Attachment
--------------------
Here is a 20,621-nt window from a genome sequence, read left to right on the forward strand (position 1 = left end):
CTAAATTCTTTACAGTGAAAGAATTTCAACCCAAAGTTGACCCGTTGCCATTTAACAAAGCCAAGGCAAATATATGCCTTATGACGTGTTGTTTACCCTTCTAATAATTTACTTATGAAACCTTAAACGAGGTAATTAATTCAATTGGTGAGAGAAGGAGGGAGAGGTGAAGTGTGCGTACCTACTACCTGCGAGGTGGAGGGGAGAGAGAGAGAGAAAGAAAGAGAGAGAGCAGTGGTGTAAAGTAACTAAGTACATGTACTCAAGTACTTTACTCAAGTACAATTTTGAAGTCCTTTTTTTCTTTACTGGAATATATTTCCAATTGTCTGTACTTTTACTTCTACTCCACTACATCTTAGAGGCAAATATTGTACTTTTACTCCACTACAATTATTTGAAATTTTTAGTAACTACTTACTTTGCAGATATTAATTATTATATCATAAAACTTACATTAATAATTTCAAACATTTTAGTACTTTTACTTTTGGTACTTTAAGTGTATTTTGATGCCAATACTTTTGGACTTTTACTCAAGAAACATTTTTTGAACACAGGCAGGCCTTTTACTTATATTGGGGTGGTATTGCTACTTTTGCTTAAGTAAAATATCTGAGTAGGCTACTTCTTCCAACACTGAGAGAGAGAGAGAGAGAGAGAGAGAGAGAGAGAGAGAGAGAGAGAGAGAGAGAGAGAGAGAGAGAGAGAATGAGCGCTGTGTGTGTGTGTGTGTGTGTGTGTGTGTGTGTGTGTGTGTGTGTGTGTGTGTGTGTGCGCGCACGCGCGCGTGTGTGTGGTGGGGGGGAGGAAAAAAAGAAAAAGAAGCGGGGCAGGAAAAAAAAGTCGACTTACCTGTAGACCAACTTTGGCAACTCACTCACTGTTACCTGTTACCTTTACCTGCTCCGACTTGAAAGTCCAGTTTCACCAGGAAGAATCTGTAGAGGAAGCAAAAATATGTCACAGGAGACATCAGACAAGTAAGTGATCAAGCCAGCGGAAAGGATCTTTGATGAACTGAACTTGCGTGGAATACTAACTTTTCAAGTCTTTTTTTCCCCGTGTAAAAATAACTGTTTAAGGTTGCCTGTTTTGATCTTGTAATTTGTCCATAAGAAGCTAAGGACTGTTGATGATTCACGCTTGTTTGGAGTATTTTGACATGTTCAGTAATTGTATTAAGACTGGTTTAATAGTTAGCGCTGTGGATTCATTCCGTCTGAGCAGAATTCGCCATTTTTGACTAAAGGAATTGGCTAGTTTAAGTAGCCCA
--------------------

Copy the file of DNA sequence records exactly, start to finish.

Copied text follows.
Here is a 20,621-nt window from a genome sequence, read left to right on the forward strand (position 1 = left end):
CTAAATTCTTTACAGTGAAAGAATTTCAACCCAAAGTTGACCCGTTGCCATTTAACAAAGCCAAGGCAAATATATGCCTTATGACGTGTTGTTTACCCTTCTAATAATTTACTTATGAAACCTTAAACGAGGTAATTAATTCAATTGGTGAGAGAAGGAGGGAGAGGTGAAGTGTGCGTACCTACTACCTGCGAGGTGGAGGGGAGAGAGAGAGAGAAAGAAAGAGAGAGAGCAGTGGTGTAAAGTAACTAAGTACATGTACTCAAGTACTTTACTCAAGTACAATTTTGAAGTCCTTTTTTTCTTTACTGGAATATATTTCCAATTGTCTGTACTTTTACTTCTACTCCACTACATCTTAGAGGCAAATATTGTACTTTTACTCCACTACAATTATTTGAAATTTTTAGTAACTACTTACTTTGCAGATATTAATTATTATATCATAAAACTTACATTAATAATTTCAAACATTTTAGTACTTTTACTTTTGGTACTTTAAGTGTATTTTGATGCCAATACTTTTGGACTTTTACTCAAGAAACATTTTTTGAACACAGGCAGGCCTTTTACTTATATTGGGGTGGTATTGCTACTTTTGCTTAAGTAAAATATCTGAGTAGGCTACTTCTTCCAACACTGAGAGAGAGAGAGAGAGAGAGAGAGAGAGAGAGAGAGAGAGAGAGAGAGAGAGAGAGAGAGAGAGAGAGAATGAGCGCTGTGTGTGTGTGTGTGTGTGTGTGTGTGTGTGTGTGTGTGTGTGTGTGTGTGTGTGTGCGCGCACGCGCGCGTGTGTGTGGTGGGGGGGAGGAAAAAAAGAAAAAGAAGCGGGGCAGGAAAAAAAAGTCGACTTACCTGTAGACCAACTTTGGCAACTCACTCACTGTTACCTGTTACCTTTACCTGCTCCGACTTGAAAGTCCAGTTTCACCAGGAAGAATCTGTAGAGGAAGCAAAAATATGTCACAGGAGACATCAGACAAGTAAGTGATCAAGCCAGCGGAAAGGATCTTTGATGAACTGAACTTGCGTGGAATACTAACTTTTCAAGTCTTTTTTTCCCCGTGTAAAAATAACTGTTTAAGGTTGCCTGTTTTGATCTTGTAATTTGTCCATAAGAAGCTAAGGACTGTTGATGATTCACGCTTGTTTGGAGTATTTTGACATGTTCAGTAATTGTATTAAGACTGGTTTAATAGTTAGCGCTGTGGATTCATTCCGTCTGAGCAGAATTCGCCATTTTTGACTAAAGGAATTGGCTAGTTTAAGTAGCCCA